DIY Squeaky Bed Fix

3 Materials
$40
2 Hours
Easy

A squeaky bed can be a real nuisance. The bed’s boxspring was the problem. When I opened up the boxspring, I was surprised by how flimsy it was. It was basically a big cardboard box framed with wood. The smartest option it seemed was to replace the cardboard and reinforce the structure of the box using sturdy, quality plywood and screws. It was a fairly easy and inexpensive project (under $40) that has successfully eliminated all squeaks and creaks (hooray!).
A squeaky bed can be a real nuisance. When my wife was studying for her PhD qualifying examinations this past winter, she would stay up really late while the baby and I would sleep together much earlier. When she would finally join us at 2 or 3 in the morning, she always woke us up crawling into bed with a loud creak. After weeks of interrupted sleep and having to soothe a disgruntled baby, I finally decided to look into resolving this rather “loud” issue.
Images showing the state of the boxspring internally.
Images showing the state of the boxspring internally.
Images showing the state of the boxspring internally.
Measure the boxspring and head over to Home Depot to purchase and custom cut the plywood for your bed frame size. I had the plywood cut for a queen-sized boxspring: 60 inches wide by 80 inches long (see Figure 1). For me to get an exact size I purchased 2 plywood boards and had them cut so each piece was exactly half (30in x 80in) of my queen bed frame size.
Remove your mattress and flip the boxspring frame over to remove the staples and nails from the corners of the cover attached to the frame along with the cardboard until all that remains is the wooden frame (see Figure 2).

Investigate the frame to make sure the studs are sturdy. Also, double check to see if the original nails/screws are in good condition. If you find any weak links go ahead and add more screws to tighten the joints.
Apply liquid nail liberally along your frame taking care to stay in the center to prevent the glue from oozing out of the sides when you place the plywood boards (see Figure 3).
Immediately place the custom cut boards on the freshly glued frame. Do this one board at a time so you don’t make a mistake aligning the plywood to the boxspring frame (see Figure 4).
After you have placed the plywood boards on top of the boxspring frame, go ahead and secure the plywood to the frame using wood screws. I left a foot of space between each screw and made sure to drill the screws into the boxspring frame and not into empty space (see Figure 5 & 6).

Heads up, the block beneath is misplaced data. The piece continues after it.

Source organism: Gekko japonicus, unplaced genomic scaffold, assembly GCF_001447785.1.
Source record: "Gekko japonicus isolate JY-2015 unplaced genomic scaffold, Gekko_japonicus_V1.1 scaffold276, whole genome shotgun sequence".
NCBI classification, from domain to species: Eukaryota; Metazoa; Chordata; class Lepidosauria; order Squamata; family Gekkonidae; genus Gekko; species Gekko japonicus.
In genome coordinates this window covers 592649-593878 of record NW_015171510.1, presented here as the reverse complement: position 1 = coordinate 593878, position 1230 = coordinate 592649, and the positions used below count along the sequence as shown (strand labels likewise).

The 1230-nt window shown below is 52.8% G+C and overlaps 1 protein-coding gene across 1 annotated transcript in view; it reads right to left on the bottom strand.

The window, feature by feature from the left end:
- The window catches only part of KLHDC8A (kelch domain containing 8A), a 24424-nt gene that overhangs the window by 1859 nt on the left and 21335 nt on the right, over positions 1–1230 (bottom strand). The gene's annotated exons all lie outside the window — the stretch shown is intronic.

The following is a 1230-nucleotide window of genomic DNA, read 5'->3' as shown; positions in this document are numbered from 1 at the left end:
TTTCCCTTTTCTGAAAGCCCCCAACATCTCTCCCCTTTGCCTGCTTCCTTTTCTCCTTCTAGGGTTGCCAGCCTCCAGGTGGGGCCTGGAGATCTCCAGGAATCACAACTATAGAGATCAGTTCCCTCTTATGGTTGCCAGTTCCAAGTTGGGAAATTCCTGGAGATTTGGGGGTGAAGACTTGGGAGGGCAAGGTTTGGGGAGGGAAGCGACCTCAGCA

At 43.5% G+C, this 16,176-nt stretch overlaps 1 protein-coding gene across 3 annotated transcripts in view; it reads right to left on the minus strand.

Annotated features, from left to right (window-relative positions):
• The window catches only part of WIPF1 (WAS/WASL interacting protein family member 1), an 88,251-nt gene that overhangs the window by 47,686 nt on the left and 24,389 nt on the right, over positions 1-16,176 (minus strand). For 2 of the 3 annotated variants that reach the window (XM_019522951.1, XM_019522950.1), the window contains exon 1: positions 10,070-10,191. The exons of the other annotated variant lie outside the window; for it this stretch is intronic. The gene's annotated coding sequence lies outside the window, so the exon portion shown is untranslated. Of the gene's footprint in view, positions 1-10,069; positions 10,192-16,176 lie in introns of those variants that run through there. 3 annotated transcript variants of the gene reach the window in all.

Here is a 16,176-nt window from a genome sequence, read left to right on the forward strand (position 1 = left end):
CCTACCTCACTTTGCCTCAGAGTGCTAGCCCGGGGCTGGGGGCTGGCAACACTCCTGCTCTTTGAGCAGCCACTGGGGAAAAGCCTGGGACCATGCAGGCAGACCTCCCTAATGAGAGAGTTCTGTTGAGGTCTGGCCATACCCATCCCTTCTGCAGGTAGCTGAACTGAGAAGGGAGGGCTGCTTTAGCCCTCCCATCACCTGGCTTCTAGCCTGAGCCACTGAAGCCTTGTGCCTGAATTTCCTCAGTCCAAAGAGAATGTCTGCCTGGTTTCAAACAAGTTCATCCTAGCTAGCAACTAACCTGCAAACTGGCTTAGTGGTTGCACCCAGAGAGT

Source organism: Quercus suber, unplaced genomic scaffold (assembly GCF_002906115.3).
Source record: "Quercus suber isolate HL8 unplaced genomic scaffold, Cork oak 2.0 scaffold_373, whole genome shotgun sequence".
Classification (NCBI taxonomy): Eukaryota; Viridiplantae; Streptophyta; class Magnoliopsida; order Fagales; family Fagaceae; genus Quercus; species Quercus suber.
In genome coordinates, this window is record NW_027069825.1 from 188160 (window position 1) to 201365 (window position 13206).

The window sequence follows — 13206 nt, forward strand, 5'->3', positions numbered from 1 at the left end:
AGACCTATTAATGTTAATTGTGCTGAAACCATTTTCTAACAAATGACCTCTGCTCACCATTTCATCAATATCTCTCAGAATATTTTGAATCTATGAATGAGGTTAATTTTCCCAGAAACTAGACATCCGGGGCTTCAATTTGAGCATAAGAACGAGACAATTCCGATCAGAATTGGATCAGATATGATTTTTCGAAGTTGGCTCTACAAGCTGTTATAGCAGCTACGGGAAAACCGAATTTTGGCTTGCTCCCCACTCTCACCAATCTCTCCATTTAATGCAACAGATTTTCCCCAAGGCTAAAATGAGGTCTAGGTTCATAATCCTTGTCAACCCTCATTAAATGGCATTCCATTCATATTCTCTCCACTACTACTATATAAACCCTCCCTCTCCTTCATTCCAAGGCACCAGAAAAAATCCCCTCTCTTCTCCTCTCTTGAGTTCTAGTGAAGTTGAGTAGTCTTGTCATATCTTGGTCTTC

Let the glue dry for at least an hour.
Cut the corners of the plywood off at an angle if they extend beyond the frame as it can be a hazard and get in the way of completing step 9.(see Figure 7a & 7b).
Cut the corners of the plywood off at an angle if they extend beyond the frame as it can be a hazard and get in the way of completing step 9.(see Figure 7a & 7b).
Second part of the previous step.
Using a staple gun, secure the fabric cover over the boxspring (see Figure 8).
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Sammy

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Have a question about this project?

1 question
  • Christina
    on Nov 10, 2017

    Sorry, but I’m confused. You refer to a “box spring”but all I see in the photos is an empty wood frame. Is that empty (no springs)what you’re calling “box springs”? Otherwise, easy peasy and smart fix.
    • LaNell
      on Nov 11, 2017

      I don't think there's any such thing as box " springs" any more. They are all just platforms, though most of us still say "box springs"

Join the conversation

2 of 12 comments
  • Mary Coakley
    on Nov 14, 2017

    Thank you so enlightening hope you all are in restful sleep.good job
  • Jake
    on Dec 13, 2017

    I'm pretty positive that the box spring is supposed to be breathable for the mattress. Otherwise funky things start to happen with the mattress. I would look into drilling some holes in the plywood, away from the frame, for the mattress to breathe.
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